This influence was more clearly dominant in Salom's next two volumes. The Projectionist is constantly concerned with perception, image, and reality; picture showing and picture viewing is the name of the game. We are given notice in the opening poem, "Let," with its suggestion of the fiat of Creation, that the poet as projectionist-creator will obey the injunction that "there is only to note every feature, also mention / ugliness, when necessary tell lies." The more spectacular mentions of ugliness found in "Mrs Benchley" and "The Railway Line" (with its graphically violent representation of a real or fantasized rape/murder) caused an uneasiness among some readers that culminated in an accusation of misogyny from a reviewer of Sky Poems. It is true that the poetic gaze of The Projectionist objectifies everything, including macho masculinity, which is hardly endorsed by its representation. Nonetheless, within the mythopoesis of the first two, possibly three, collections, grotesquerie is much more marked in his figuration of the female. While it can seem gratuitously hostile, it would appear in the case of the hunchbacked Mrs. Bentley that Salom is attempting something akin to the ambiguous valorization of the crippled Rhoda of Patrick White's The Vivisector, which Salom nominates as one impetus to his writing of poetry.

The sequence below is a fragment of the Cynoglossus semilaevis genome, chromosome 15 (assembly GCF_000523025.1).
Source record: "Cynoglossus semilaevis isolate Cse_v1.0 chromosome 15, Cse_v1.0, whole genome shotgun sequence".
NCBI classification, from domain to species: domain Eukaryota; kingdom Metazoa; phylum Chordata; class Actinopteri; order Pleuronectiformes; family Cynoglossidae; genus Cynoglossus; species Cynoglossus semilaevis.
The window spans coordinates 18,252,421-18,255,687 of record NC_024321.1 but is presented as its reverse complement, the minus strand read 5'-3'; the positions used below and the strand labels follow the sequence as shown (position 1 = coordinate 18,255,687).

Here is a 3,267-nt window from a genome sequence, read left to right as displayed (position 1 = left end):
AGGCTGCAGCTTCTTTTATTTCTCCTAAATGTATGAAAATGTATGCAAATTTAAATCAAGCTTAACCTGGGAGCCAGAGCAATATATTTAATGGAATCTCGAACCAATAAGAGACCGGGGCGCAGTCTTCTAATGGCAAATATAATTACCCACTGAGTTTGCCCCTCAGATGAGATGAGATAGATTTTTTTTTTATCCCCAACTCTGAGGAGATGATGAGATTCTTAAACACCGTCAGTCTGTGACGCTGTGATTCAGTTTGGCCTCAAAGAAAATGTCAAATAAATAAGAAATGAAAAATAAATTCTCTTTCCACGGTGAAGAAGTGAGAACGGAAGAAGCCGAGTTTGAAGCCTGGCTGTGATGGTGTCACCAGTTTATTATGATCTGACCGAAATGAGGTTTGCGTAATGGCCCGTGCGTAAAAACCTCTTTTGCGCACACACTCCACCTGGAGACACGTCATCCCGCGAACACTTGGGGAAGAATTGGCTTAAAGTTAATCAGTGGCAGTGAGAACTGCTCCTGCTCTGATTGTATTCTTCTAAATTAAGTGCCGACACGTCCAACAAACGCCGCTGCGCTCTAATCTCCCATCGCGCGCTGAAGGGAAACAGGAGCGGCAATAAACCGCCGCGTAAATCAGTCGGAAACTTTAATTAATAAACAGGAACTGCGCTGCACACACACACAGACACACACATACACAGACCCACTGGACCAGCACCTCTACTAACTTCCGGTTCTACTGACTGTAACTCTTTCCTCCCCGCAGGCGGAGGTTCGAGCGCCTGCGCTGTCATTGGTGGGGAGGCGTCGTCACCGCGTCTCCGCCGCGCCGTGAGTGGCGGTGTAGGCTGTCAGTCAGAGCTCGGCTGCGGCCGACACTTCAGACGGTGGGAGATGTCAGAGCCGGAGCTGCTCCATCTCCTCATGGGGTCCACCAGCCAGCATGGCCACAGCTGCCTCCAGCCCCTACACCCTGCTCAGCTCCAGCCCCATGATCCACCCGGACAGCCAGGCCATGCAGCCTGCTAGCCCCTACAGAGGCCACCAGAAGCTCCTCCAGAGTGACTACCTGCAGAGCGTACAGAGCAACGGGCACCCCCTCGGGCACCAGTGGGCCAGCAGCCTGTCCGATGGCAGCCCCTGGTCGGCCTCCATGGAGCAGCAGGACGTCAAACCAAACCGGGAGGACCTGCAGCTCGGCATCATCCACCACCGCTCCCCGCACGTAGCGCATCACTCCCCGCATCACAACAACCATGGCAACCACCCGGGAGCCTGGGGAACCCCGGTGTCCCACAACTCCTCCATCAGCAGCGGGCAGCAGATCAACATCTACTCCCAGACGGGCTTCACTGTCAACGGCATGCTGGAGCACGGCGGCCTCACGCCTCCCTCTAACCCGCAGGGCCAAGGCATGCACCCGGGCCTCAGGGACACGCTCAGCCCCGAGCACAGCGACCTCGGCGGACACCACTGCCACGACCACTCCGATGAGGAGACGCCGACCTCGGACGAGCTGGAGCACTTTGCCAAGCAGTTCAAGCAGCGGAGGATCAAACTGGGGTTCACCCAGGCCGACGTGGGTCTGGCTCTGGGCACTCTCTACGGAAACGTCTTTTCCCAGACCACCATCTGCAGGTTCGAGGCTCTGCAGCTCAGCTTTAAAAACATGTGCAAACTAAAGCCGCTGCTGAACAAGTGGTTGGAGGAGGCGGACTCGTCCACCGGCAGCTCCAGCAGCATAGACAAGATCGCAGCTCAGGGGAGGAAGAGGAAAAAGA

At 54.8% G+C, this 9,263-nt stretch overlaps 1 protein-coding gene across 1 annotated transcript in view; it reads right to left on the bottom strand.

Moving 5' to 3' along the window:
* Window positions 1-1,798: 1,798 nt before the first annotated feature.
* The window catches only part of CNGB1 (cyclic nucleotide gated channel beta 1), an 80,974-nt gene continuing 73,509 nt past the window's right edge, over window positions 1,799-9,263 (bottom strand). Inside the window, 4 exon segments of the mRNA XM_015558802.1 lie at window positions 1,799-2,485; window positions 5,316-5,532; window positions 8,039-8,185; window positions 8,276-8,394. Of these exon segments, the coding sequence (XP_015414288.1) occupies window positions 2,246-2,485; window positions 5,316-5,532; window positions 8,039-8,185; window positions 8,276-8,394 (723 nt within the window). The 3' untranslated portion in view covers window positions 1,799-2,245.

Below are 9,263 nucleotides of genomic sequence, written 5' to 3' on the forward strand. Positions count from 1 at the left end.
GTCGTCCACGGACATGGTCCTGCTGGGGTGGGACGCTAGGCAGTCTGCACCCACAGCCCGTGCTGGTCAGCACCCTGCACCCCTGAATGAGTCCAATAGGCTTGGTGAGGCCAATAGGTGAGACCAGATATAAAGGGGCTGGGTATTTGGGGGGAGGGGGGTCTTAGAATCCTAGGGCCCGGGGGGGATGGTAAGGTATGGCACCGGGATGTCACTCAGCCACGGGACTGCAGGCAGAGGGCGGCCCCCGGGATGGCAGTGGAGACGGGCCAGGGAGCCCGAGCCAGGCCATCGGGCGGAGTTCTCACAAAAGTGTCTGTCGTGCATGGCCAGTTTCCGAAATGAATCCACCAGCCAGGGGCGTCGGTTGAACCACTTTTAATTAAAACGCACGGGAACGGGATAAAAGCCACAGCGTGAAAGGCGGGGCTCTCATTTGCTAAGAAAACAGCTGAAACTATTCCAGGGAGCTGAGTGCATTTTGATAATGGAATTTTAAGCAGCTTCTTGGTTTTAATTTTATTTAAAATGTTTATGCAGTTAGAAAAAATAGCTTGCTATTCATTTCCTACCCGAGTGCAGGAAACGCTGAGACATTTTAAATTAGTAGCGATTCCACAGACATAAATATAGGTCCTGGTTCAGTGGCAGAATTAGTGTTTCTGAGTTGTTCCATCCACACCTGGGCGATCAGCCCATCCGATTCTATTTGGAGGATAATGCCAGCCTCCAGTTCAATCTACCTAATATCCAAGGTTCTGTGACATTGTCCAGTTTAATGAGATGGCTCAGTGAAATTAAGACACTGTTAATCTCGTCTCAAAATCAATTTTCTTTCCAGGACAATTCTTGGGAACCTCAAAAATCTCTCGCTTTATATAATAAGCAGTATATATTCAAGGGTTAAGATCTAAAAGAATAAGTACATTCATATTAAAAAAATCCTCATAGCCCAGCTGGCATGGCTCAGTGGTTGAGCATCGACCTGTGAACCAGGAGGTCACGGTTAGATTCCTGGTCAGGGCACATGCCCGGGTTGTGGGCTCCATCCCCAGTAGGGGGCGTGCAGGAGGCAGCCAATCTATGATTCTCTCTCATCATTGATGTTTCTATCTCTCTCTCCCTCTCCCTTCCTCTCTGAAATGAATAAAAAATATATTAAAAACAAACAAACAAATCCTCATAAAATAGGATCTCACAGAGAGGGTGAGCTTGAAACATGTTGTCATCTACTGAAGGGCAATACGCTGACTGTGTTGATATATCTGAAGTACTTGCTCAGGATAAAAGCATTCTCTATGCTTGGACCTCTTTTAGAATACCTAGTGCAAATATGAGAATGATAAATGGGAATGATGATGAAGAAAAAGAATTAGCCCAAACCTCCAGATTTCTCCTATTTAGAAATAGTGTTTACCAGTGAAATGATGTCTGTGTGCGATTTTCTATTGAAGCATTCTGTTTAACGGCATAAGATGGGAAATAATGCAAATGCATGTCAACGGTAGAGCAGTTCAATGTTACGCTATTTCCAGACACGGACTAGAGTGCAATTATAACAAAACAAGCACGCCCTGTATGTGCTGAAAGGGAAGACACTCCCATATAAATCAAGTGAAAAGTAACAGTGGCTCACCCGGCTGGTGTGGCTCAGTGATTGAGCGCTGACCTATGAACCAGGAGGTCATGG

The surrealist framework of Sky Poems allow a wider and more exuberant range. Employing the conventions of apotheosis, Salom invites readers to share a vantage point of observation from which he comments on his place of origin (Australia) and the places of its mythology ("Seeing Gallipoli from the Sky"). But this sky is not heaven; it is "a word-processor," enabling the construction (and deconstruction) of fantasized scenarios. It contains the possibility of paradise for those who can achieve the difficult task of creating it ("Ghazals on Poets and Allegories"), but skepticism about the human capacity to do so is the more dominant effect, invoked as it is by the unreconstructed beings to be found in "Wandering in the Sky" or the witty sexual desolation of "He Sees She Sees."